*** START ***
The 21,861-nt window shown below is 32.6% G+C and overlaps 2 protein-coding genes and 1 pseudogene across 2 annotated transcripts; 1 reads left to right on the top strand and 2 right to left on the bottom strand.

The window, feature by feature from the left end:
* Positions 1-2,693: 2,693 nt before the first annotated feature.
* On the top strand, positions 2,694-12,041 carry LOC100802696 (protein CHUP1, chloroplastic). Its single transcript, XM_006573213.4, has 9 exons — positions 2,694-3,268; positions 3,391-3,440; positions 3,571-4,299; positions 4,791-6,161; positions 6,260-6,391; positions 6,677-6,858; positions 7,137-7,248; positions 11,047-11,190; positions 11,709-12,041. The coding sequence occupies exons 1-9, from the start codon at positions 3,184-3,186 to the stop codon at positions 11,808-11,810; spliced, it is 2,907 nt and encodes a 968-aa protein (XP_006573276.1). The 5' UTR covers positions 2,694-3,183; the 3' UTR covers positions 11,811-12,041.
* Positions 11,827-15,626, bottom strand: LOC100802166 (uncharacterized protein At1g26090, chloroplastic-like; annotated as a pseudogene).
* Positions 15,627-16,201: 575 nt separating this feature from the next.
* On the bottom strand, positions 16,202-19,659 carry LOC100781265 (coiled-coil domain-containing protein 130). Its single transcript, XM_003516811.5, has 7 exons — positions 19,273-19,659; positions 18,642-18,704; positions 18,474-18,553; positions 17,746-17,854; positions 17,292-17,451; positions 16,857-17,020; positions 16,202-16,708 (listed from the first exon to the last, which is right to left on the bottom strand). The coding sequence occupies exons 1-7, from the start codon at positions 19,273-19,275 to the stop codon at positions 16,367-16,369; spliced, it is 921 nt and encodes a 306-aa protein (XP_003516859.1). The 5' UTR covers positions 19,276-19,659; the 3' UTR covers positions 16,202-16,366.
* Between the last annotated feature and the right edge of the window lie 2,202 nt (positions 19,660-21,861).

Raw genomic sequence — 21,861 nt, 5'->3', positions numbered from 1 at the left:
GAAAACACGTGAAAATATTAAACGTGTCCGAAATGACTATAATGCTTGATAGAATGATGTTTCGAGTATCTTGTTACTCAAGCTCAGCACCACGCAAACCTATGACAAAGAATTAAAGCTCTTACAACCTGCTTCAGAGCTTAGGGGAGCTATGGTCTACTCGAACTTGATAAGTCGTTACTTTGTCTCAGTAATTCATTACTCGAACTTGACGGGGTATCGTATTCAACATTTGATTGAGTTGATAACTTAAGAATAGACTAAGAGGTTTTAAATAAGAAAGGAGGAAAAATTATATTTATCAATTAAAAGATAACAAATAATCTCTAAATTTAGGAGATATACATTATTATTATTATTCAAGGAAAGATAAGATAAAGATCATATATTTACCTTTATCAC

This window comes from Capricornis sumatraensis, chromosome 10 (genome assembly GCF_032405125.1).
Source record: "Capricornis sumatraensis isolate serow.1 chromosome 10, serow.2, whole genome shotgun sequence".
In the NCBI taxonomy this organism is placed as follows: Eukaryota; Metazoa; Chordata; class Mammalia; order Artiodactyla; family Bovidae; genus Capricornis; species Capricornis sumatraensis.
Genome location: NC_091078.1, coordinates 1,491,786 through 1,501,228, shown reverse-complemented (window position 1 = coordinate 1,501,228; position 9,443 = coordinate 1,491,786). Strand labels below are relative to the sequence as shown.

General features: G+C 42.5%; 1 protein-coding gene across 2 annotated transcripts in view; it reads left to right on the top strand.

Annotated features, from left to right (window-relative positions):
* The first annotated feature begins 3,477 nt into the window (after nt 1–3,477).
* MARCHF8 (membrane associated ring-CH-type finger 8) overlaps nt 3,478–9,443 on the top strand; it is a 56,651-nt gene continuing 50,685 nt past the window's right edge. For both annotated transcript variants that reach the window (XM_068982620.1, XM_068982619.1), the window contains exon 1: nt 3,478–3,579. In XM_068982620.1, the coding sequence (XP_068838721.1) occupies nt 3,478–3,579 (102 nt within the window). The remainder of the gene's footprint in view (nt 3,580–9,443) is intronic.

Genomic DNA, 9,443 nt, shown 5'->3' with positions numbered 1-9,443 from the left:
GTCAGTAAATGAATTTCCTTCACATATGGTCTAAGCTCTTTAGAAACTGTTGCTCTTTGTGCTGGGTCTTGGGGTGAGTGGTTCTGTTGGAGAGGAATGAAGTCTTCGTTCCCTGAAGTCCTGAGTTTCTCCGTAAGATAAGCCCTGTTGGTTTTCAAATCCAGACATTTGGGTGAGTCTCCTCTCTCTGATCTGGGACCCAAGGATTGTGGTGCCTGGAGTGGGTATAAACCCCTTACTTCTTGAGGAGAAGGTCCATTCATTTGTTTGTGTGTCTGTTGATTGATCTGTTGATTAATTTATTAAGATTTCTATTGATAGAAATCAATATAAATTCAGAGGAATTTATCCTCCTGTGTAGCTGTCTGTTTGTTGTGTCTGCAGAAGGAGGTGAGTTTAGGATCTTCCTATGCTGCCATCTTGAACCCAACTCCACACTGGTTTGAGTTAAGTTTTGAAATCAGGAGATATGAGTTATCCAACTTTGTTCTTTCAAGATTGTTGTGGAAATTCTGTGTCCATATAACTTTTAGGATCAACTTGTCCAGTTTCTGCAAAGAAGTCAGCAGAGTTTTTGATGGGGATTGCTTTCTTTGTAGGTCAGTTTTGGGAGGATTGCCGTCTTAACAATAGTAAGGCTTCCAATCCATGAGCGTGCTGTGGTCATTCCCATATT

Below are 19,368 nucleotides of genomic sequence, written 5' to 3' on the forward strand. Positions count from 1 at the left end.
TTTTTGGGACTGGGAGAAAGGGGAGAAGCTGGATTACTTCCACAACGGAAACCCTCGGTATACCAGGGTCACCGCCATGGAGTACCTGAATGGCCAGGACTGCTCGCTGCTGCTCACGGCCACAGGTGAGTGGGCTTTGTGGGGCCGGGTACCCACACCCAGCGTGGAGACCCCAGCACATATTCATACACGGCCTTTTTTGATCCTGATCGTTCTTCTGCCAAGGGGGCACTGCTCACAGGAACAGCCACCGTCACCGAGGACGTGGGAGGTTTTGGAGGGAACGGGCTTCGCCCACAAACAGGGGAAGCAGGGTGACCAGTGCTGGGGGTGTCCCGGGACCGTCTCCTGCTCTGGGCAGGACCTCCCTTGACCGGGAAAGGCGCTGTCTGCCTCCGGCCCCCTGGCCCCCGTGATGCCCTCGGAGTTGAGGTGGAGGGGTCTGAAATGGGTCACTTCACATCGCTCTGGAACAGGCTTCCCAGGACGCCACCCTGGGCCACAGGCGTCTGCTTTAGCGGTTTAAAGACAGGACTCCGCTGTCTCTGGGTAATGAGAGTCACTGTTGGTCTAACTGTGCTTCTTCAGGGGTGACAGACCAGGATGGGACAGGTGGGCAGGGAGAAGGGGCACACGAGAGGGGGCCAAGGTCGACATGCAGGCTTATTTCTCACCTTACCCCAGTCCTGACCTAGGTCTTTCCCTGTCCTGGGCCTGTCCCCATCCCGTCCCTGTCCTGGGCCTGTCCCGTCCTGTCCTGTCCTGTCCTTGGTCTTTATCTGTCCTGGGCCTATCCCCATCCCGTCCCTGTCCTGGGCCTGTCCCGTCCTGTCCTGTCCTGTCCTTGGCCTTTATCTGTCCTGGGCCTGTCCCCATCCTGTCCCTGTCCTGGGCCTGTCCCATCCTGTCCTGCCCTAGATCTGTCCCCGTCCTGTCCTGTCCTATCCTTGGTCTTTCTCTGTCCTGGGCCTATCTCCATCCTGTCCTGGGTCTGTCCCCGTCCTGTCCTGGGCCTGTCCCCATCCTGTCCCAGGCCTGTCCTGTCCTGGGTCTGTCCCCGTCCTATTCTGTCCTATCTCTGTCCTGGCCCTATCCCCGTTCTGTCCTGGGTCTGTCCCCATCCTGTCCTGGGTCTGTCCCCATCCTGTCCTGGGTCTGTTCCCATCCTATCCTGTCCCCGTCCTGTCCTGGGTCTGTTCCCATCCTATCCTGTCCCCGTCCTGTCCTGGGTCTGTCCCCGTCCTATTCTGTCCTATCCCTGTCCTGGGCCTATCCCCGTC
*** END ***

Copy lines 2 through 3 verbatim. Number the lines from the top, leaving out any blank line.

The window, feature by feature from the left end:
* Positions 1-2,693: 2,693 nt before the first annotated feature.